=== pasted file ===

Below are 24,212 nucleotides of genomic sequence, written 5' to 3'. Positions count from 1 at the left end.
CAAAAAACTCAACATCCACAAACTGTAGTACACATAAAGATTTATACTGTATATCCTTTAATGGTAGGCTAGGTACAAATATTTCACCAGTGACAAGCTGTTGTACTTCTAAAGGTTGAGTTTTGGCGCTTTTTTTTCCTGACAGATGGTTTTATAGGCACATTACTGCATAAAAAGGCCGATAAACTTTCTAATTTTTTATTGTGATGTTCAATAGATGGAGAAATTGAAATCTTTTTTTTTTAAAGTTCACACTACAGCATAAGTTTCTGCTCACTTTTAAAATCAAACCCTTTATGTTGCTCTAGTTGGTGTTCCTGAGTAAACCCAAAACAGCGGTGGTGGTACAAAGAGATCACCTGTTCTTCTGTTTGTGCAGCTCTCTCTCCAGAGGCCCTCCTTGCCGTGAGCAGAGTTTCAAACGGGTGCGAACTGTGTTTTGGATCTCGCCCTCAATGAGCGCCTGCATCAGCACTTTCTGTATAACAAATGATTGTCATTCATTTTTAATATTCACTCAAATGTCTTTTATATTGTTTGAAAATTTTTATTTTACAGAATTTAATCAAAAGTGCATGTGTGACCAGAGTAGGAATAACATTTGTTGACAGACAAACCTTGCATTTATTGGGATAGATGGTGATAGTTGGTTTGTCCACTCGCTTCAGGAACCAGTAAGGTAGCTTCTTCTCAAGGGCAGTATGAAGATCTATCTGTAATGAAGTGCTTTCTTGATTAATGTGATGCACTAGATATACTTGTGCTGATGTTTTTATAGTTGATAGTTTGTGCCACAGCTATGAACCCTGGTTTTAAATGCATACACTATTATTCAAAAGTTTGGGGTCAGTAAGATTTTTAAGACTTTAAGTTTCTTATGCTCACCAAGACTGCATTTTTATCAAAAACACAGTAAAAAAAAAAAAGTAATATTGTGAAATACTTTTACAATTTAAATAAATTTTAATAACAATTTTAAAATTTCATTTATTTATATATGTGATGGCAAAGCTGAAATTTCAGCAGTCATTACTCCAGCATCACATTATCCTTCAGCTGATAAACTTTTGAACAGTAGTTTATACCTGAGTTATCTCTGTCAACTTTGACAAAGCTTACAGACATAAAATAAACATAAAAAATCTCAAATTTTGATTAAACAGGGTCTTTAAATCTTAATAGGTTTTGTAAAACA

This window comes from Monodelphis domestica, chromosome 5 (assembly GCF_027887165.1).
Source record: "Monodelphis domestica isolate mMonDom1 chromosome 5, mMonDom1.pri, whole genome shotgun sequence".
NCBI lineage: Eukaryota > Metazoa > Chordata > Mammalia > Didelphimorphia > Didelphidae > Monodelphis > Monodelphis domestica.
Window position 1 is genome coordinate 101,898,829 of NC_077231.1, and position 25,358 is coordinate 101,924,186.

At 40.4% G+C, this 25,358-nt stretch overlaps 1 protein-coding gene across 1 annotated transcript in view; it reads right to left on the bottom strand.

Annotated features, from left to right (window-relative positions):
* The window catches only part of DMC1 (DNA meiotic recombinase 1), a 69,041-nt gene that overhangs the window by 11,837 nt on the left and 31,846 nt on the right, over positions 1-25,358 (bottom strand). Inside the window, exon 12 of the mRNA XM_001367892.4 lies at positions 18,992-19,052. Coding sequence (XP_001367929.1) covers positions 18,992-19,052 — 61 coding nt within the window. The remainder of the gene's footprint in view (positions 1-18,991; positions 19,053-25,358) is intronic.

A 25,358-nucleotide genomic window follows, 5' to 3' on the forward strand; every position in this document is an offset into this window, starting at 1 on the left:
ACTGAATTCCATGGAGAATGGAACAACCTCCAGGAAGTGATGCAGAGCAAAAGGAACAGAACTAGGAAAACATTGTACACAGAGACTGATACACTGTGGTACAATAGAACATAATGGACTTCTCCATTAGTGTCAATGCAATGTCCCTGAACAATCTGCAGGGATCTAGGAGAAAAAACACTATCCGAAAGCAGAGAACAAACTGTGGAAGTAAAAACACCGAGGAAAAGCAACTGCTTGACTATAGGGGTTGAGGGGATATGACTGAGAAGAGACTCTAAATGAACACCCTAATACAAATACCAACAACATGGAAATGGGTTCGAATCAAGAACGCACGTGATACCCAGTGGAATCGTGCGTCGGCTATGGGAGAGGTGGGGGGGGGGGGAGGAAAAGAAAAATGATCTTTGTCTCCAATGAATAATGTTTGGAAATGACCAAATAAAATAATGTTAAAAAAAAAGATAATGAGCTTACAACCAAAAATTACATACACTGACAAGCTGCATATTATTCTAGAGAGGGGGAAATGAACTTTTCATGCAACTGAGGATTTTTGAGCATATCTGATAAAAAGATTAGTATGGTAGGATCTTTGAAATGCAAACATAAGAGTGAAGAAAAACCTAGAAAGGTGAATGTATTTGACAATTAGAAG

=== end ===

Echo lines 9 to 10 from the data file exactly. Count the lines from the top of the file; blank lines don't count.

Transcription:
* The window catches only part of DMC1 (DNA meiotic recombinase 1), a 69,041-nt gene that overhangs the window by 11,837 nt on the left and 31,846 nt on the right, over positions 1-25,358 (bottom strand). Inside the window, exon 12 of the mRNA XM_001367892.4 lies at positions 18,992-19,052. Coding sequence (XP_001367929.1) covers positions 18,992-19,052 — 61 coding nt within the window. The remainder of the gene's footprint in view (positions 1-18,991; positions 19,053-25,358) is intronic.

A 25,358-nucleotide genomic window follows, 5' to 3' on the forward strand; every position in this document is an offset into this window, starting at 1 on the left: